Two Hours On The City’s Land Walls

What would you say to exploring the northwest facade and environs of the Istanbul Land Walls, which ushered in a new age when they were stormed for the last time in 1453, a thousand years after they were first erected? Here’s a two-hour walk from Edirnekapı, where Mehmed the Conqueror entered the city, to Kariye.

Its land walls have a crucial place in Istanbul’s history. Built in the 5th century by the Byzantine Emperor Theodosius II, they awoke to a day of no return on the morning of May 29, 1453. These walls, which for a thousand years had stood up to so many sieges, fires and earthquakes, were poised on the brink of a new age at the hands of a new young ruler. Eastern Rome was history. The first person to perform the Islamic prayers in the Hagia Sophia, Mehmed was soon known as The Conqueror.  Silent witnesses of this glorious past, the walls follow the perimeter of Istanbul’s Historic Peninsula, a Unesco World Cultural Heritage. Eğrikapı, Edirnekapı, Sulukulekapı, Topkapı, Mevlanakapı, Silivrikapı, Belgradkapı and Yedikulekapı... Each one of these great gates in the land walls, which stretch for 5,632 meters from the shores of the Marmara to the Golden Horn, is like a direct conduit into the soul of the city. We enter the city at Edirnekapı, where Mehmed the Conqueror entered and set up his command headquarters. The area behind the walls awaits us with all its surprises.

A stream once flowed near Edirnekapı, which was known as Porta Harisius in the Byzantine era. Perhaps for that reason the land walls are at their lowest here. The road (today’s Fevzipaşa Caddesi) into the city center from this gate, through which goods and travelers arrived from Thrace, was a major market center in the past with blacksmiths, saddlers, coffeehouses and soup kitchens. Immediately inside the walls was one of the largest open-air water storage depots of the Byzantine period. Vefa Stadium stands today on the site of this giant cistern. You will encounter a building by the Ottoman architect Mimar Sinan on a square just inside the walls at Edirnekapı: the Mihrimah Sultan Mosque Complex, built for the daughter of Sultan Suleiman the Magnificent. Conspicuous for its 35-meter-high dome and marble pulpit, it is one of Mimar Sinan’s loveliest monuments. The stencil work on the interior was done in the period of Abdülhamid I after the mosque was damaged in two earthquakes.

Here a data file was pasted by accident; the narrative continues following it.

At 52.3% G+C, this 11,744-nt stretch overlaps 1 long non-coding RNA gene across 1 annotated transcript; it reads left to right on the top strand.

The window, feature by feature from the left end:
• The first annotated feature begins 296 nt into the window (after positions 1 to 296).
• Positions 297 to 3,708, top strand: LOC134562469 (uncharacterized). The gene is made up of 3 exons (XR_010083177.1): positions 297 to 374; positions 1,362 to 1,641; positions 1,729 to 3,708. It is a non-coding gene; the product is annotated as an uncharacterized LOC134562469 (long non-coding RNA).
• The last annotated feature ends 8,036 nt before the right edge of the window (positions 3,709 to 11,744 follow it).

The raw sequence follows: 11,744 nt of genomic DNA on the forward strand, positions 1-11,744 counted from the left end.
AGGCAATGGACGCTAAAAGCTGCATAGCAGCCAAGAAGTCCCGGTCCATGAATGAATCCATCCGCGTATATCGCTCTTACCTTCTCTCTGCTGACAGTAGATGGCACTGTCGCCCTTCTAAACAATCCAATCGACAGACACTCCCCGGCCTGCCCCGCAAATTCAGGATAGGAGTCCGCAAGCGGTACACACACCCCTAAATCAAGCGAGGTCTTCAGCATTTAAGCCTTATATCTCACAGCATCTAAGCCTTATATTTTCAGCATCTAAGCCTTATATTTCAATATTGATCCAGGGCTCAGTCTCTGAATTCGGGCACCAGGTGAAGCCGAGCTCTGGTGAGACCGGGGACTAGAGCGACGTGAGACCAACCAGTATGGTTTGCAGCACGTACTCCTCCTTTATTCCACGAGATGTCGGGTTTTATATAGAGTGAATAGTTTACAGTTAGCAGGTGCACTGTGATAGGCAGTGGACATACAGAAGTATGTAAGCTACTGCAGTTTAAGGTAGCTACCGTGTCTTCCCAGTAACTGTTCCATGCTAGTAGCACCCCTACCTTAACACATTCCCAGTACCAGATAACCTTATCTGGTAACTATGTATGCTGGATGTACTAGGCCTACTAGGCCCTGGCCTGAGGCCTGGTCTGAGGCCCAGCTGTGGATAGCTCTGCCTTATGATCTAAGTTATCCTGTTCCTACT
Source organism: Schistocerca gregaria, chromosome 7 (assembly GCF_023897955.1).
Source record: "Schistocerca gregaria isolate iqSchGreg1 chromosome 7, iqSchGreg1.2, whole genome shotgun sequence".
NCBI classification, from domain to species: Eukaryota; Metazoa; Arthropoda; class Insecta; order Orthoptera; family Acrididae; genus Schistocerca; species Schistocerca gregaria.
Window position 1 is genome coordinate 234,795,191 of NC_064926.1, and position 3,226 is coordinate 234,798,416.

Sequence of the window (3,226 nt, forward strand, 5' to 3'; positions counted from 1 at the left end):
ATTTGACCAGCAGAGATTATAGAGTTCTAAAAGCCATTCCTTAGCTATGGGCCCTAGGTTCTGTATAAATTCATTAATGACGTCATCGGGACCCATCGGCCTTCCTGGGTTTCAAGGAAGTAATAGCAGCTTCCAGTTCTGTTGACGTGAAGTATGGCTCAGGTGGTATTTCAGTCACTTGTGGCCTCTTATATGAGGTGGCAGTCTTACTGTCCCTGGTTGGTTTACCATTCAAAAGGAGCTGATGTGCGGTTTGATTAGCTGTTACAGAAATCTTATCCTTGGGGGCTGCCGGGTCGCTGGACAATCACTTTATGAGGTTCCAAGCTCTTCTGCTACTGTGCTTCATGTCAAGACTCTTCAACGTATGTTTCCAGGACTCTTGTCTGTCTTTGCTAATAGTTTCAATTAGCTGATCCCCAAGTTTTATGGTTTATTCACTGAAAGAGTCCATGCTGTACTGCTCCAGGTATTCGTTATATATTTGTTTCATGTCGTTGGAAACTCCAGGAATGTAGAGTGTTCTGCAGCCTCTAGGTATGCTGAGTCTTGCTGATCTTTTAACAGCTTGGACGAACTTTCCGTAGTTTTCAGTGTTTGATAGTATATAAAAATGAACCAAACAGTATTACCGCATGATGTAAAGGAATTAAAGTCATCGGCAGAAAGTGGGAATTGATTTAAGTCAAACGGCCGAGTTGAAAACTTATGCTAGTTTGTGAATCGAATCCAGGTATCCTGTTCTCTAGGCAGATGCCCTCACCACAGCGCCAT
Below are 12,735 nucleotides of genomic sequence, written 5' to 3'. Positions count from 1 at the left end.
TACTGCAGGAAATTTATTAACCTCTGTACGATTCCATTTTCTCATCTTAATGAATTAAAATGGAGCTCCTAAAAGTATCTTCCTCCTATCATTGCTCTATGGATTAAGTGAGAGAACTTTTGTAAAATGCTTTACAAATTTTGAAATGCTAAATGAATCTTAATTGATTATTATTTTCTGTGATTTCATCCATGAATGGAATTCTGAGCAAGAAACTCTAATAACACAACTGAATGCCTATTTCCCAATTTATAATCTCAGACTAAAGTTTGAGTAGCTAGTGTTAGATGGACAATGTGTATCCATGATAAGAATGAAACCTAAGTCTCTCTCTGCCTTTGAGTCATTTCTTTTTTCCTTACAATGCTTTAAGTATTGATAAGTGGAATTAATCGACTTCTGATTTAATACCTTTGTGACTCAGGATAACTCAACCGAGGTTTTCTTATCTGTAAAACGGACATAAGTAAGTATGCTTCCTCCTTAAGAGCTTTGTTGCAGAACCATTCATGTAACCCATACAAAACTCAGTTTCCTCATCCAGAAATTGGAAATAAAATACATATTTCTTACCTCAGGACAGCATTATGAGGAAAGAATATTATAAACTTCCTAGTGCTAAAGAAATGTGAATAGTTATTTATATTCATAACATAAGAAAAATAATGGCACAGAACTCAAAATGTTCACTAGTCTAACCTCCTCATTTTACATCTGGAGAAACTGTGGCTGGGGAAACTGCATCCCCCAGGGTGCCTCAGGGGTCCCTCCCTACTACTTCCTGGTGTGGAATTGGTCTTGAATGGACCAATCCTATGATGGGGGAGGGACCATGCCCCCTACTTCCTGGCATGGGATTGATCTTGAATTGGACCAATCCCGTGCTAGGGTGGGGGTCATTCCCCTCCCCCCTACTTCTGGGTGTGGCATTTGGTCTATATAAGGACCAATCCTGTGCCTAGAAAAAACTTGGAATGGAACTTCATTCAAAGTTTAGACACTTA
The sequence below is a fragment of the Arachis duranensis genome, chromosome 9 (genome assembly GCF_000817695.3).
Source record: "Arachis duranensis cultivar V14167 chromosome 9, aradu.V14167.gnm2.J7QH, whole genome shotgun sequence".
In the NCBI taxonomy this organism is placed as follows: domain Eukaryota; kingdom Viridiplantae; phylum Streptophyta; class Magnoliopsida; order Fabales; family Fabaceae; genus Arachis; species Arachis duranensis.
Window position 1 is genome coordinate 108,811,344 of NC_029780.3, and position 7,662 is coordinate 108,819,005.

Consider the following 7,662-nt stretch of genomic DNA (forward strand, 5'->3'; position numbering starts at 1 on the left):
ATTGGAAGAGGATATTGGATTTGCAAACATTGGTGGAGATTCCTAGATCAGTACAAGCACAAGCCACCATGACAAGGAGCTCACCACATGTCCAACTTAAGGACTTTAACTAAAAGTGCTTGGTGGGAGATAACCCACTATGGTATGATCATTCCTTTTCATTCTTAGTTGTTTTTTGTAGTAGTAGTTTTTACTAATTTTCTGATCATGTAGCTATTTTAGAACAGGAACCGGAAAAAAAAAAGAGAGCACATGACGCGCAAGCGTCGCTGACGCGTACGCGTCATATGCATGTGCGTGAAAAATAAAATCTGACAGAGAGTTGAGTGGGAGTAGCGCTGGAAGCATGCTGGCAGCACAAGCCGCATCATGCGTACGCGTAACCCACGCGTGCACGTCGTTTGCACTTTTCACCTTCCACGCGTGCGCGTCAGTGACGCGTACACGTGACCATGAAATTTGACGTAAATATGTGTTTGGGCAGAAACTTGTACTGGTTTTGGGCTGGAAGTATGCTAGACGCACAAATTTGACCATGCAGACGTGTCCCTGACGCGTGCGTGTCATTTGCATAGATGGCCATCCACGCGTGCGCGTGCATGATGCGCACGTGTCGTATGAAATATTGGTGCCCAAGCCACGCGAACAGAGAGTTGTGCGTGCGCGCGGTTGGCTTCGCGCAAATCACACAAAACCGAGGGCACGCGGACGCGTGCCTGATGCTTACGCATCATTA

Heading back to the center, you’ll see signs directing you to the Kariye Museum. This building, a 5th century Byzantine monastery, was converted into a mosque in the 16th century by Atik Ali Paşa. Most of the mosaics and frescoes inside the Kariye, which was converted into a museum in 1947, date from the 14th century. In the surrounding area with its old wood-frame Istanbul houses with cantilevered balconies, you will find restaurants where you can taste outstanding examples of Turkish and Ottoman cuisine. If you head from Kariye up the hill to the left, you will see the intact sections of the Tekfur Saray (Palace of the Porphyrogenitus) abutting the land walls. Also known as the Palace of the Sovereign, this three-story structure has an important place in art history as the only Byzantine palace still standing today. The palace, which offers a magnificent view of the city, served variously as a tile factory a after the conquest. Rumor - admittedly unconfirmed - has it that the famous Kashoggi diamond on display at Topkapı Palace was found here among the ruins of the Tekfur. And why not? Is not Istanbul a city fairly bursting with cultural gems?  

The conquest of Istanbul is depicted in a special three-dimensional panorama to the strains of an Ottoman marching band and the Muslim call to prayer as well as the boom of cannons and neighing of horses at a venue called Panorama 1453 History Museum.  Upwards of 10,000 figures were used in the visual, which was drawn on a hemispherical dome 38 meters in diameter.  Located opposite the land walls at Topkapı and Edirnekapı, this the only panoramic domed museum of its kind in the world. For information:

Wrire: Melih Uslu Photos: Ahmet Bilal Arslan